Davis continues to work out of jams
Left-hander ends day just shy of pre-determined pitch count
PHOENIX -- Doug Davis pitched to form on Sunday, pitching his way through traffic, getting in and out of jams, and minimizing the damage as he fought his way through a Cactus League battle with the Brewers.
Though he got through only four innings, he went twice through the Brewers' order and was just a few pitches shy of his 90-pitch limit.
"After the first inning, it was pretty close," Davis joked of the number of pitches he threw the seven batters that he faced, allowing a run, but escaping a bases-loaded threat by inducing a grounder to second from Craig Counsell. "That first inning was pretty much three or four innings in itself. I battled through it. I didn't really get hurt too bad. I was able to come back the next three innings and do a decent job. I got a lot of help from the defense."
Seven of his 12 outs were ground balls, with three others made in the infield, and one via the strikeout. The defense rallied for a pair of double plays, and Davis benefited from a diving catch by Justin Upton in right field and a good play on both ends from third baseman Greg Reynolds and first baseman Trot Nixon to reach a hard grounder and a high throw respectively.
"Without those plays, I'm out there for a really long day," Davis said. "These guys have been good all last year. They play behind me at 100 percent. They're diving, and you can't ask for anything more."
Davis's struggles were mostly a result of fastball command, falling behind in counts early and playing catchup through most of his time on the hill. When he missed, he tended to miss up, a result of opening his front shoulder too early, with the added effect of showing the ball too early.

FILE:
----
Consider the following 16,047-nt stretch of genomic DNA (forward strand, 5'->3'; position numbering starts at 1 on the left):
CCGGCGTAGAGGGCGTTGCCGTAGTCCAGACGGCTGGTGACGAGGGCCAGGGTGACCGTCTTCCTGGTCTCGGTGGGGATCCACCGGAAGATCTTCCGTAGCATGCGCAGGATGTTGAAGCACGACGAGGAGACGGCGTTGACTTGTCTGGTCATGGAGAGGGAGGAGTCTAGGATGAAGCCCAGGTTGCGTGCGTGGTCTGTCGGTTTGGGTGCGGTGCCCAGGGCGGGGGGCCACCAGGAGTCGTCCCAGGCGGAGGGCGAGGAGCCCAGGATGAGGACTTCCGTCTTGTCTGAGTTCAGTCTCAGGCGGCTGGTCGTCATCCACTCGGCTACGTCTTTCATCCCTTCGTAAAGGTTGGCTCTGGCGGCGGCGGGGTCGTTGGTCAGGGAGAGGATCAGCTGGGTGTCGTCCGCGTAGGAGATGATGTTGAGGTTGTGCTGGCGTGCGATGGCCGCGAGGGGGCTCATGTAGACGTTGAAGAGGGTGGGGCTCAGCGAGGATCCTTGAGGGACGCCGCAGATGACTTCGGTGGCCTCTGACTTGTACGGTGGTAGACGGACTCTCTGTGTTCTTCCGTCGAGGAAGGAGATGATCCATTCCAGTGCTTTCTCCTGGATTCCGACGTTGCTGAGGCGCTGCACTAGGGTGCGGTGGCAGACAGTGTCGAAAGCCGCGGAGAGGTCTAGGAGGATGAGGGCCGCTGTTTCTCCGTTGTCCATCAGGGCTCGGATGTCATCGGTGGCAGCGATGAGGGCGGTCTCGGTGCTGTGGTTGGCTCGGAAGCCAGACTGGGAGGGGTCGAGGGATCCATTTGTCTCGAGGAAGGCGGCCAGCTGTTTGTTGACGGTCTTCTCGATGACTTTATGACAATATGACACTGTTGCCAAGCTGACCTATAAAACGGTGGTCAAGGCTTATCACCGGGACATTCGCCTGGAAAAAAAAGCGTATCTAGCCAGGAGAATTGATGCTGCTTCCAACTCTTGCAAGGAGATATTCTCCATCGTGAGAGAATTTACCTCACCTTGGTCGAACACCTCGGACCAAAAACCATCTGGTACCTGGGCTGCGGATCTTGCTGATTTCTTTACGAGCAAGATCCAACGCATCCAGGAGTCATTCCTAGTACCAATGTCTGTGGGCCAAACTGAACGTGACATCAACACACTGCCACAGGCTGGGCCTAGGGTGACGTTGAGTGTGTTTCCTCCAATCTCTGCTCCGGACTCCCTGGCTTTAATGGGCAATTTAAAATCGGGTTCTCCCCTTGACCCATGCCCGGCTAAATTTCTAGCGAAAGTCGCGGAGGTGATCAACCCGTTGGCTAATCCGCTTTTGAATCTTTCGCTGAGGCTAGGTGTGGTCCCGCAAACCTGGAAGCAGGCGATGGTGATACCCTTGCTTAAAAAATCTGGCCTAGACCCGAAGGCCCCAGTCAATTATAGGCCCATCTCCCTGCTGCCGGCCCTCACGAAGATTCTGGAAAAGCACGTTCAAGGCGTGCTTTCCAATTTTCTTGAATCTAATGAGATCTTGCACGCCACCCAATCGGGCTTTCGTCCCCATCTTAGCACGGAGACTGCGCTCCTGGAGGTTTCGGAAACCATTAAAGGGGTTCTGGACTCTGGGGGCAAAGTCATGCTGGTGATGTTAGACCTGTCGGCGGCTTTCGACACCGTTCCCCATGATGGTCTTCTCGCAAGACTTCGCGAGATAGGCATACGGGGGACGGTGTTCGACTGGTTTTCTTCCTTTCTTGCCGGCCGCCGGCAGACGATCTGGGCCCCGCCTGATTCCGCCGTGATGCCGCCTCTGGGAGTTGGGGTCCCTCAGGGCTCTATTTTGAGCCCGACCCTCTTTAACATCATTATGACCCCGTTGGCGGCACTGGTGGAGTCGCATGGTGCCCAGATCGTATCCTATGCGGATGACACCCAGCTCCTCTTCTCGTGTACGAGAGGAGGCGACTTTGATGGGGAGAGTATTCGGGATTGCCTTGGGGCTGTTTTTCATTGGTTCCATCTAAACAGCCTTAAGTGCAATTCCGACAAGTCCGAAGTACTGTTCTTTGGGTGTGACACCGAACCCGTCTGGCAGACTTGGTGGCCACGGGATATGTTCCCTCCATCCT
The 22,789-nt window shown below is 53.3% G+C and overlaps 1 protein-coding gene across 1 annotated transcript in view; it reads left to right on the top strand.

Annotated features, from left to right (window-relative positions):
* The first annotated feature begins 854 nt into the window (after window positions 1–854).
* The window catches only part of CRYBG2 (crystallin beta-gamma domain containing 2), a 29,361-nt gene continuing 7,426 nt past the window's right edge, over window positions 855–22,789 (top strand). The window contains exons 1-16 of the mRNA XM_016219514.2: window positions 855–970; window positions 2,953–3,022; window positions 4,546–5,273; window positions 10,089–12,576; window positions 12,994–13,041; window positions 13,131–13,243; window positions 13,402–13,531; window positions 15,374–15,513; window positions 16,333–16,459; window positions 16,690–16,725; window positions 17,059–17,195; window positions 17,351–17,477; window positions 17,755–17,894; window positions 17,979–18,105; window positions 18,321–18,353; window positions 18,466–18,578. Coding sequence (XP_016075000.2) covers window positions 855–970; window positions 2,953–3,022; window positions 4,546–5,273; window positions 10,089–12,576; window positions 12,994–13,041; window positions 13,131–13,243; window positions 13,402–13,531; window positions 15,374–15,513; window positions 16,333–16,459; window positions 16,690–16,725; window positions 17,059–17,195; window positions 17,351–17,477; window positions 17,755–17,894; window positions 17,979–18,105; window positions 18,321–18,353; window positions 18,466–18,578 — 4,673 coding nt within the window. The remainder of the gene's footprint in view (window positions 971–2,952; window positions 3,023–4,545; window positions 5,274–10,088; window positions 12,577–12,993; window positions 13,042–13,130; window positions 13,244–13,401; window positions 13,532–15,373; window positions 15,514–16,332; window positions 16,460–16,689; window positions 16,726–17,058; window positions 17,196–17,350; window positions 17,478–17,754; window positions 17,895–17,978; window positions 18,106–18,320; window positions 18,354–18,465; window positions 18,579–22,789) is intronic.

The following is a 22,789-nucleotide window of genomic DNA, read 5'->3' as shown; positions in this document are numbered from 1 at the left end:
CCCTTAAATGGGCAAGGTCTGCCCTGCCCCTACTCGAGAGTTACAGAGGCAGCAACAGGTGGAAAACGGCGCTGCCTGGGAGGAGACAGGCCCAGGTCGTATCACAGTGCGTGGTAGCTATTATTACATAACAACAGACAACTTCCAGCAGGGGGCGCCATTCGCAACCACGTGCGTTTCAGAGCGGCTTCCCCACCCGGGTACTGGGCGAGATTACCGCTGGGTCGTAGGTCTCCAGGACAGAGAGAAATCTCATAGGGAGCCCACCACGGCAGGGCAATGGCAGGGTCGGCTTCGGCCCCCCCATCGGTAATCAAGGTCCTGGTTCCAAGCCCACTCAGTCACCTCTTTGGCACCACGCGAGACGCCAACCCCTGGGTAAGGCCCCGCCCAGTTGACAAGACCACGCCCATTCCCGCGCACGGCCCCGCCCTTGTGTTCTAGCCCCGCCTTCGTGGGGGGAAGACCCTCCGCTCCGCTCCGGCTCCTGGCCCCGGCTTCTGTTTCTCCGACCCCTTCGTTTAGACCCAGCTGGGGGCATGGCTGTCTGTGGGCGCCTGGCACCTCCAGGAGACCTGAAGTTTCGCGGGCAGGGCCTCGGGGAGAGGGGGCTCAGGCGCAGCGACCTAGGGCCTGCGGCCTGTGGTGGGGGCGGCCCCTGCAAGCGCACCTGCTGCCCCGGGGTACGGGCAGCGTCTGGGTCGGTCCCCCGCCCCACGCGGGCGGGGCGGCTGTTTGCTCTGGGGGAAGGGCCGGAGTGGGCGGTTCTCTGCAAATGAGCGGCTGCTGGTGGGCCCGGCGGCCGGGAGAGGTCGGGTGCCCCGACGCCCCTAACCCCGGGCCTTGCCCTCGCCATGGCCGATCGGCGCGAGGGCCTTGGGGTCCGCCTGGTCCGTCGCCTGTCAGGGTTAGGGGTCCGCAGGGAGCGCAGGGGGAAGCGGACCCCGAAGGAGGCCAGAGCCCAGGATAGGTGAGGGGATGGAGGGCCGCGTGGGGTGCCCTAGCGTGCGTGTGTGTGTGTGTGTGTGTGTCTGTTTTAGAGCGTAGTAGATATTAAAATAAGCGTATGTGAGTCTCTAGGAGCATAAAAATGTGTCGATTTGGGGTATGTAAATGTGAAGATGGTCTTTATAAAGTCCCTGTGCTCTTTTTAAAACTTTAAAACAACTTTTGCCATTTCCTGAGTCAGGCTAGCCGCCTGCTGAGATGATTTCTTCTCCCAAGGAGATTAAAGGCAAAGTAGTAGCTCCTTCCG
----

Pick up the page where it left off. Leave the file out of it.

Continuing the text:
"Sometimes it takes him a while to get some of that command," said manager Bob Melvin, "and to an extent, he can be effectively wild to where he'll miss by a couple feet, then kind of paint you on the next pitch and you never really know what to expect with him. He is a battler. Even when it looks like he's got bad command and there's runners out on base all the time, he seems to limit the damage and do his thing."
The abundance of off-counts on Sunday gave Davis the chance to experiment with throwing secondary pitches in fastball counts. He admitted to doing "a terrible job of getting strike one" on Sunday, and he made the most of the opportunity to adjust on the fly.
"To be able to throw a pitch behind and not get hit too hard is key for me, because I get behind a lot. I threw a lot of cutters and I threw a couple changeups. Got some swings at them, and got some takes at them too. I didn't really have the fastball command that I want," Davis said. "Luckily, I had two other pitches that I was able to throw for strikes with my changeup and my cutter. My curveball was pretty good today. It was pretty sharp. I felt pretty good with it. I got my work in and I believe I'm ready for the season."
Owen Perkins is a contributor to MLB.com. This story was not subject to the approval of Major League Baseball or its clubs.